Category Archives: Application Tips

Do You Play Nice with Others? Advice for the Group or Team-Based Interview

Business schools want to see how candidates interact with peers before anyone’s even admitted, which can be very telling. It’s not actually an interview, per se, because there is no Q&A with participants.  Each school …

student entrrepreneursBusiness schools want to see how candidates interact with peers before anyone’s even admitted, which can be very telling. It’s not actually an interview, per se, because there is no Q&A with participants.  Each school conducts the group interview somewhat differently, and this new evaluation model gives candidates the chance to work with a handful of their fellow applicants to solve real-world business scenarios as a team.

The exercise demonstrates how candidates approach and analyze specific situations and interact with other people, two critical components of business schools that have a team-focused learning style. Through observation of each member’s discussions and communication with the group, the admissions team hopes to glean deeper insight into each applicant’s interpersonal skills.

Although it’s a completely organic experience, there are ways you can prepare for the group interview that will increase your comfort level when the big day arrives. Start by speaking out more in groups or meetings at work. Applicants to the Michigan Ross School of Business do not receive any clues about the content of the group interview in advance, but if you’re applying to the University of Pennsylvania Wharton School, you’ll receive your team-based discussion prompt prior to the interview.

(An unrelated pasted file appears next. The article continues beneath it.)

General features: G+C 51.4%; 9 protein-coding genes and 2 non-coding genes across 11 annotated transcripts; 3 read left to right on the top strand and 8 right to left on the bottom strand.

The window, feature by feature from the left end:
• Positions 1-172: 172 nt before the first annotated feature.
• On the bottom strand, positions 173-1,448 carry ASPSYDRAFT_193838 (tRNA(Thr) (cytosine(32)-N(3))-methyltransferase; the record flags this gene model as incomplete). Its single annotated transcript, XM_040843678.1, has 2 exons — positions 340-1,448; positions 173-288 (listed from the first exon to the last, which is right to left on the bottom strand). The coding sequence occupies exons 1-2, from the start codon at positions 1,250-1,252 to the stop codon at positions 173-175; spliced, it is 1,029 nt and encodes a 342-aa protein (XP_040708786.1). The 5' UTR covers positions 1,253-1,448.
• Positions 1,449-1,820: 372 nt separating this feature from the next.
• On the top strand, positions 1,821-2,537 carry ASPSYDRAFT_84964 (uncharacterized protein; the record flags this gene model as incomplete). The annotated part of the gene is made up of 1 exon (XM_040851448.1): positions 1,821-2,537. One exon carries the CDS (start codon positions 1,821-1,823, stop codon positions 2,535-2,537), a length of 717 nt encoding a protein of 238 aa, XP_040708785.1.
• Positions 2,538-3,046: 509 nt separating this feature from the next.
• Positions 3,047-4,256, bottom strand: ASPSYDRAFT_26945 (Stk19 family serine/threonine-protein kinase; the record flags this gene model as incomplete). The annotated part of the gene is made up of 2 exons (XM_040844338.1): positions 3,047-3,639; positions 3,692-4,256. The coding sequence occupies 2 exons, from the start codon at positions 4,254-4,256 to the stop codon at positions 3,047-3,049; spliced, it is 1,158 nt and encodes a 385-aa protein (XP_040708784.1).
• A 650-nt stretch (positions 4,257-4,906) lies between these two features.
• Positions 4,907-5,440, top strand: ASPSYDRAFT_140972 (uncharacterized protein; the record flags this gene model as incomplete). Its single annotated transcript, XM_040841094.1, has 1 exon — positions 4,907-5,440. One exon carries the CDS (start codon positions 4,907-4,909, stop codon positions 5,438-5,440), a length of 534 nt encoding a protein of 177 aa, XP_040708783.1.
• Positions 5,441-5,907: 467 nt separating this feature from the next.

Wharton recommends that applicants spend about an hour in advance prepping for the discussion. If possible, we suggest that you gather a group of three or four other people and conduct a mock discussion. Record the session and take note of things like your body language, interrupting, or any tendencies to try to control the discussion.

MBA applicants can also practice the “Yes, and…” rule from improv, where you build on whatever your partner tries. In her bestselling memoir Bossypants, Tina Fey writes that “yes, and” is one of her core principles in all aspects of her life, and means “Don’t be afraid to contribute. It’s your responsibility to contribute. Always make sure you’re adding something to the discussion.” During the interview, seize any opportunities to either build upon or refer to someone else’s point.

Here’s what you don’t want to do during a group interview:

  • Dominate the conversation
  • Cut others off or dismiss someone’s idea entirely
  • Raise your voice
  • Roll your eyes, cross your arms, or display any other kind of negative body language